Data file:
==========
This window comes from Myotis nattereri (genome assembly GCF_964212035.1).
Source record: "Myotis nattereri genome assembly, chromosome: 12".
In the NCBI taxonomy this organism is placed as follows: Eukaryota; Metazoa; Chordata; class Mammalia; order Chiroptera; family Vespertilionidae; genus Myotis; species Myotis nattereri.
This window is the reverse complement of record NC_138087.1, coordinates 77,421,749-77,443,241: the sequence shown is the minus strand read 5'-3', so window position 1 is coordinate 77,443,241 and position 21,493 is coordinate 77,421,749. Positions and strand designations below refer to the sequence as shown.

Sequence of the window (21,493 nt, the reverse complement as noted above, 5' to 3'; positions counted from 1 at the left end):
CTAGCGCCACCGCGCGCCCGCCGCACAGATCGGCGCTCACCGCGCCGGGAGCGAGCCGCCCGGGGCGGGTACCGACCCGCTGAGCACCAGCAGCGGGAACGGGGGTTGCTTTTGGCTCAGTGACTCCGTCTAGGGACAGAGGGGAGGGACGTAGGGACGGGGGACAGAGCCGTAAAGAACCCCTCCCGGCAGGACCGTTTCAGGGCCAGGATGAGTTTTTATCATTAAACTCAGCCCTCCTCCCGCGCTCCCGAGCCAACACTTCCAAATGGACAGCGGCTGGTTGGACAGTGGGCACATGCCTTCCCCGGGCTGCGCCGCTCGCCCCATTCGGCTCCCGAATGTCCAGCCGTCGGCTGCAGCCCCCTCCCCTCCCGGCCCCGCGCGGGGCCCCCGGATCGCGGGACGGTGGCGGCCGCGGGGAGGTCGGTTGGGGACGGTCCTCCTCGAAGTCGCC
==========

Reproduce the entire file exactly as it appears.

This window comes from Myotis nattereri (genome assembly GCF_964212035.1).
Source record: "Myotis nattereri genome assembly, chromosome: 12".
In the NCBI taxonomy this organism is placed as follows: Eukaryota; Metazoa; Chordata; class Mammalia; order Chiroptera; family Vespertilionidae; genus Myotis; species Myotis nattereri.
This window is the reverse complement of record NC_138087.1, coordinates 77,421,749-77,443,241: the sequence shown is the minus strand read 5'-3', so window position 1 is coordinate 77,443,241 and position 21,493 is coordinate 77,421,749. Positions and strand designations below refer to the sequence as shown.

Sequence of the window (21,493 nt, the reverse complement as noted above, 5' to 3'; positions counted from 1 at the left end):
CTAGCGCCACCGCGCGCCCGCCGCACAGATCGGCGCTCACCGCGCCGGGAGCGAGCCGCCCGGGGCGGGTACCGACCCGCTGAGCACCAGCAGCGGGAACGGGGGTTGCTTTTGGCTCAGTGACTCCGTCTAGGGACAGAGGGGAGGGACGTAGGGACGGGGGACAGAGCCGTAAAGAACCCCTCCCGGCAGGACCGTTTCAGGGCCAGGATGAGTTTTTATCATTAAACTCAGCCCTCCTCCCGCGCTCCCGAGCCAACACTTCCAAATGGACAGCGGCTGGTTGGACAGTGGGCACATGCCTTCCCCGGGCTGCGCCGCTCGCCCCATTCGGCTCCCGAATGTCCAGCCGTCGGCTGCAGCCCCCTCCCCTCCCGGCCCCGCGCGGGGCCCCCGGATCGCGGGACGGTGGCGGCCGCGGGGAGGTCGGTTGGGGACGGTCCTCCTCGAAGTCGCC